Each book includes a QR code on the front cover, outlined by a raised square boundary. The code links to an online guide that leads the user through the content behind the graphics while also providing background information. With the online content, users may opt to print the information in large font or have it read to them by a device.

Although initially created to assist visually impaired audiences, these books are still helpful resources for those with sight.

Some students can see but might learn better when able to explore the tactile parts of the guide while listening to the audio.

Often it’s helpful for students to get the same information presented in different styles, with options to read or have the content information read to them.

A sheet of paper with raised textures labeled Sun, Umbra, Moon and Totality, with three students touching the textures.
Students at Florida School for the Deaf and Blind in St. Augustine explore tactiles 1 and 2. Florida School for the Deaf and Blind

How are the books made?

We hand-make each book starting by identifying which science concepts the user will likely want to know, and which illustrations can support those concepts.

Once identified, the next step is to create a tactile master, or model, which has one or more raised textures that help to define the science concepts. We pick a set of unique textures to use on the master to signify different items, so the Sun feels different than the Earth. This way, the textures of the graphics become part of the story being shared.

For example, in a model of the Sun’s surface, we use Spanish moss to create the dynamic texture of the Sun.

In past projects, we’ve used textures like doll hair, sand and differently textured cardboard to illustrate planet features, instruments on spacecraft, fine surface features and more.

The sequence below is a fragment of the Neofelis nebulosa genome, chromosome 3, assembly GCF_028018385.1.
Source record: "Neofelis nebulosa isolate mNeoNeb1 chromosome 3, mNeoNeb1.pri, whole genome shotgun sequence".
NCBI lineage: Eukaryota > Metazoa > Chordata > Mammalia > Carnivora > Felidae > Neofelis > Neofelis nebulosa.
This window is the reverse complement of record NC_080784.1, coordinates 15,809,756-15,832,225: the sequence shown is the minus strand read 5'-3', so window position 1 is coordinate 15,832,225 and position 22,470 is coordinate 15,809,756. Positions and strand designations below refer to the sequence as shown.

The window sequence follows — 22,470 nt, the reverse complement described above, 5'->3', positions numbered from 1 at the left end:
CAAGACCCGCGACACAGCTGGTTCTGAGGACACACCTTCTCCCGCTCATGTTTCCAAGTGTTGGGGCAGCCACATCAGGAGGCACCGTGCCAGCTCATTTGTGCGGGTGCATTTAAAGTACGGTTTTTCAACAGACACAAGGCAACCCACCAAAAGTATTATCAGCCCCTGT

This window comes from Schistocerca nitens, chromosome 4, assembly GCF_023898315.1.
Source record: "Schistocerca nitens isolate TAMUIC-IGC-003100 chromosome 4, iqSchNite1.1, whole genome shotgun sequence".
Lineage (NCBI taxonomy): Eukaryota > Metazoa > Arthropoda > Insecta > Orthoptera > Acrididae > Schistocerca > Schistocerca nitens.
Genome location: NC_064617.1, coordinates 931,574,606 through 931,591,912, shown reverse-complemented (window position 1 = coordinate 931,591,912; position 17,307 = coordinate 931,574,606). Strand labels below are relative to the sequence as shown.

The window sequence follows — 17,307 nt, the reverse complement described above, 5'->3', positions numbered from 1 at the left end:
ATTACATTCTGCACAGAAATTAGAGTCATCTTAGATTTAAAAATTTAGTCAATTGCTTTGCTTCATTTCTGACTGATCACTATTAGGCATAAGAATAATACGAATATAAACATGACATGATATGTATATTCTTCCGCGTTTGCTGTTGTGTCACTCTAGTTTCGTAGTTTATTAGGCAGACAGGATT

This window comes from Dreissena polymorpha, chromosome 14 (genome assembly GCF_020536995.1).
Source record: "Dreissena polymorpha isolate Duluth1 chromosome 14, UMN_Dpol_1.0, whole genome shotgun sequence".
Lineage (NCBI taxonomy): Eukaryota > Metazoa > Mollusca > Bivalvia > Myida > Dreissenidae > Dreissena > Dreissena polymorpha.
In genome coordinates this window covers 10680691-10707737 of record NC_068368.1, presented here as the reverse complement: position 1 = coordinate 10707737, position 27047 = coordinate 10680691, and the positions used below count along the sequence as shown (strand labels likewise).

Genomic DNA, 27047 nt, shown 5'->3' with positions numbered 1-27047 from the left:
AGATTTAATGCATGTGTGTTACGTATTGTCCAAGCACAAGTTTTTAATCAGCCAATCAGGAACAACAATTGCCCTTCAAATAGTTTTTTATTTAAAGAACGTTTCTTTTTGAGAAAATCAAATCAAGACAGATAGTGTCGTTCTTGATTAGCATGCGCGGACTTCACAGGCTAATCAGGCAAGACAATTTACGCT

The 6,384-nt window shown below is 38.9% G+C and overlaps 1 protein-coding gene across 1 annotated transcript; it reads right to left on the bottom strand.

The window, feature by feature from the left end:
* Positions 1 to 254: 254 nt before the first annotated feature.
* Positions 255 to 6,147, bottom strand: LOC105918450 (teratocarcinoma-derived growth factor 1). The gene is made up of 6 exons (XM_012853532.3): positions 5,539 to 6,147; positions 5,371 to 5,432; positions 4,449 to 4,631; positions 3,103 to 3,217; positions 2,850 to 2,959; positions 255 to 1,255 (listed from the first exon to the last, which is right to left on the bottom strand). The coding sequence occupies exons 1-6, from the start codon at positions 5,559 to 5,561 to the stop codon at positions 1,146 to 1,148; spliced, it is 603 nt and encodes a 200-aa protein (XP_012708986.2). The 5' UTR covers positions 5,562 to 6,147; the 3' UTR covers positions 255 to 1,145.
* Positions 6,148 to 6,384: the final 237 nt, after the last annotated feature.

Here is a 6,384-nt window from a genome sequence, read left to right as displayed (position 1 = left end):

Then, we add Braille labels for figure titles, key features and specific notes.

A circle filled with moss.
The tactile master – Spanish moss – used for the Sun. Cassandra Runyon

Once we’ve finished making the masters and laying out each page, a small family print shop – McCarty Printing in Erie, Pennsylvania – prints the page titles and key feature labels on Brailon, a type of plastic paper.

Once printed, we place the masters and the Brailon sheets on a thermoform Machine, which heats up the sheets and creates a vacuum that forms the final tactile graphics. Then, we return the pages to McCarty Printing for binding.

Viewing and experiencing the eclipse

Like fully sighted people, people with partial vision should avoid looking directly at the Sun.

Instead, everyone should use eclipse glasses. If you don’t have eclipse glasses, you can use an indirect viewing method such as a colander or pinhole projector.

As the eclipse approaches totality, take time to enjoy your surroundings, feel the changes in temperature and light, and note how the animals around you react to the remarkable event using another of your senses – sound.

This article by Cassandra Runyon from College of Charleston and David Hurd from Pennsylvania Western University was originally published by The Conversation.

Header photo courtesy of the European Space Agency

The Conversation

Article Details

April 7, 2024 4:54 PM